3
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I need to test some complicated conditions to calculate a Return value. But MMa doesn't let you Return[] from anywhere the way C++ does. The structure of my Module is similar to this:

foo[x_] := Module[{},
 Do[
  If[x == (n^2), Return[0]];
  If[x == (n^4), Return[1]],
  {n, 1, 5}];
 Return[2]];

If Return[] actually Return'd, foo[4] would return 0, but instead it returns 2.

Is there a way to do a return from an arbitrary place in the code?

I know that effete programmers will dislike my program structure, but I'm asking how to force the Return[], not how to restructure the program.

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  • $\begingroup$ See the doc page of Return under Possible Issues. Due to how expressions are evaluated, "function call boundaries" are not as clear as in C++. $\endgroup$ – Szabolcs Apr 21 '15 at 18:59
  • 2
    $\begingroup$ Related: (29353), (6815), (18519), (58059) $\endgroup$ – Mr.Wizard Apr 21 '15 at 19:12
  • $\begingroup$ @Mr.Wizard yes, a well traveled topic. $\endgroup$ – rcollyer Apr 21 '15 at 19:14
5
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As pointed out in the comments, Return only exits from the inner most construct. So, even though foo[4] hits the True clause in the first If statement, that only exits Do. Instead of using Return, use Throw/Catch, e.g.

bar[x_] := Module[{$myTag},
     Catch[
      Do[ 
       If[x == (n^2), Throw[0, $myTag]];
   If[x == (n^4), Throw[1, $myTag]]
       ,
       {n, 1, 5}
      ];
      Throw[2, $myTag]
  ,
  $myTag
 ]
];

Note, I use $myTag to insulate Catch against other throws. Then,

bar /@ {1, 2, 4, 7, 8, 16}
(* {0, 2, 0, 2, 2, 1} *)
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5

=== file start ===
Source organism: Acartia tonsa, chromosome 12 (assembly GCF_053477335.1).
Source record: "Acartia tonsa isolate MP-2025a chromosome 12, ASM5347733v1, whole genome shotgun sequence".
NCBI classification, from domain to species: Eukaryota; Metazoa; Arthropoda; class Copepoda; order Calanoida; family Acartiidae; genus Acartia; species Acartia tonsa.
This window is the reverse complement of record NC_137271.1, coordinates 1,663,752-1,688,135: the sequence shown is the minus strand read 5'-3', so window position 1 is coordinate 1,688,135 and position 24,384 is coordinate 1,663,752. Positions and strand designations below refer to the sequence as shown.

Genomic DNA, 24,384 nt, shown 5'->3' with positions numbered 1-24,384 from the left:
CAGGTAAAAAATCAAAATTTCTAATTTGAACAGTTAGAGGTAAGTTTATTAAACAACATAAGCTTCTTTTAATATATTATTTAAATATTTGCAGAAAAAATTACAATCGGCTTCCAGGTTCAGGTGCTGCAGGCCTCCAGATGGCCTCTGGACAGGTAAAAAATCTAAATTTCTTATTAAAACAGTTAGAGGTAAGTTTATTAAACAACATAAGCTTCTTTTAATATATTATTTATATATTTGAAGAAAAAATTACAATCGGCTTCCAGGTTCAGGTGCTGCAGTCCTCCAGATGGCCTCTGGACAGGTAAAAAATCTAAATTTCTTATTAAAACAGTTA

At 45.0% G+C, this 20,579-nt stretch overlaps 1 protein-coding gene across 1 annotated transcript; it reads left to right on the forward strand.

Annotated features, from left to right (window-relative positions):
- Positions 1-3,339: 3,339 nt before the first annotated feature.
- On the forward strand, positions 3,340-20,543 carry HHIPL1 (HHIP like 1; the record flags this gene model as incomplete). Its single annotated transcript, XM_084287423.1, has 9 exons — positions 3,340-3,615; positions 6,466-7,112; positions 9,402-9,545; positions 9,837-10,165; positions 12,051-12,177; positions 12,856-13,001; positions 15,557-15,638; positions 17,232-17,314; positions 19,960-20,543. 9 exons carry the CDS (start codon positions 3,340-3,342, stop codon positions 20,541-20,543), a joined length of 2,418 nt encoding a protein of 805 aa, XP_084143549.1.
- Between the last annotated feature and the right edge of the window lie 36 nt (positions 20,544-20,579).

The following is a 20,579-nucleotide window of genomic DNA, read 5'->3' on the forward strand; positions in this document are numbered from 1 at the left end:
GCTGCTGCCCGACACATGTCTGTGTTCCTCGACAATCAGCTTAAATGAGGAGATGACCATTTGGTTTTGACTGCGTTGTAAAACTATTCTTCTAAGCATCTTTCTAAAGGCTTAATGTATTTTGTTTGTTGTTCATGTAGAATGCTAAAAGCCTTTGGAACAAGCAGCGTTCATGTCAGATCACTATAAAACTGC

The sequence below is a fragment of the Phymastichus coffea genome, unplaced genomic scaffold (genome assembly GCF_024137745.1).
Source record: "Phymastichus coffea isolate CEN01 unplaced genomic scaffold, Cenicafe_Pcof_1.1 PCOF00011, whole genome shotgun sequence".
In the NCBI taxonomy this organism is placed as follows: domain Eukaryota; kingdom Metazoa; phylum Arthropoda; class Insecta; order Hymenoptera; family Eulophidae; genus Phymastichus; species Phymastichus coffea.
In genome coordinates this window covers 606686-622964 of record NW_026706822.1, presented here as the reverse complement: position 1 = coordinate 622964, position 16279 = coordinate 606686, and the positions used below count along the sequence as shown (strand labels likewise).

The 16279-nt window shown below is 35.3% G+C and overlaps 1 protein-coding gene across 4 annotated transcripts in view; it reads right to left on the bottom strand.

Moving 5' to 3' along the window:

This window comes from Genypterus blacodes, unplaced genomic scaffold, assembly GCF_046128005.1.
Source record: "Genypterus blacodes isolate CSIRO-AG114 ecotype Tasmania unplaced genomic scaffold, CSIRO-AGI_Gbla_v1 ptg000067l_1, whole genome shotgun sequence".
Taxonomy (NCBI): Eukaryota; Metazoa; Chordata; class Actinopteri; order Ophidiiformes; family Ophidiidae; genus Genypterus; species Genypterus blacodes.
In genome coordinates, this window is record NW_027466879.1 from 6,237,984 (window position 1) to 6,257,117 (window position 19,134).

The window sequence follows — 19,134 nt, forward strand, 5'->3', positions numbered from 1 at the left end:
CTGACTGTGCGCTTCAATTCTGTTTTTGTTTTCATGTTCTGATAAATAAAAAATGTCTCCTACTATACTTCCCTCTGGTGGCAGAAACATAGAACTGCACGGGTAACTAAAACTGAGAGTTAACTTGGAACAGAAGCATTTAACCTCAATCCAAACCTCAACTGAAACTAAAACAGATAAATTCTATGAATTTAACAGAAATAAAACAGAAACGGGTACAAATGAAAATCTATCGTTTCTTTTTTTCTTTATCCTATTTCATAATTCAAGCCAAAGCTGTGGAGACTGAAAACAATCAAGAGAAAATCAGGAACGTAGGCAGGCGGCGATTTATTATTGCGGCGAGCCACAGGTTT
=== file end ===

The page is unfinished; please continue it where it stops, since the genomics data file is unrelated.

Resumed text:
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If your Module were not inert you could use the second parameter of Return as follows:

foo[x_] :=
 Module[{n},
   Do[
    If[x == (n^2), Return[0, Module]];
    If[x == (n^4), Return[1, Module]],
    {n, 1, 5}
   ];
   Return[2]
 ]

foo[4]
0

Alternatively you could Return to CompoundExpression if you eliminate it from within the Do loop:

foo[x_] :=
  (
   Do[
    {If[x == (n^2), Return[0, CompoundExpression]],
     If[x == (n^4), Return[1, CompoundExpression]]},
    {n, 1, 5}
   ];
   Return[2]
  )

foo[4]
0

For a more complete explanation see:

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  • $\begingroup$ That's why Return[0, Module] didn't work when I tried it. +1 $\endgroup$ – rcollyer Apr 21 '15 at 19:32
  • 1
    $\begingroup$ @rcollyer I'll admit it threw me at first too but I avoid null Module constructs like the plague so I hadn't come across it before. $\endgroup$ – Mr.Wizard Apr 21 '15 at 19:34
  • $\begingroup$ I see them occasionally, mostly on here, though, as most feel the need to put some sort of scoping construct around code when simple parentheses will do. $\endgroup$ – rcollyer Apr 21 '15 at 19:36
  • $\begingroup$ What does "inert" mean in this context? $\endgroup$ – Jerry Guern May 1 '15 at 5:02
  • $\begingroup$ @Jerry I meant that Module[{}, body] is simply body (in nearly all circumstances) therefore Module is inert as in "having no inherent power of action, motion, or resistance." $\endgroup$ – Mr.Wizard May 1 '15 at 20:37

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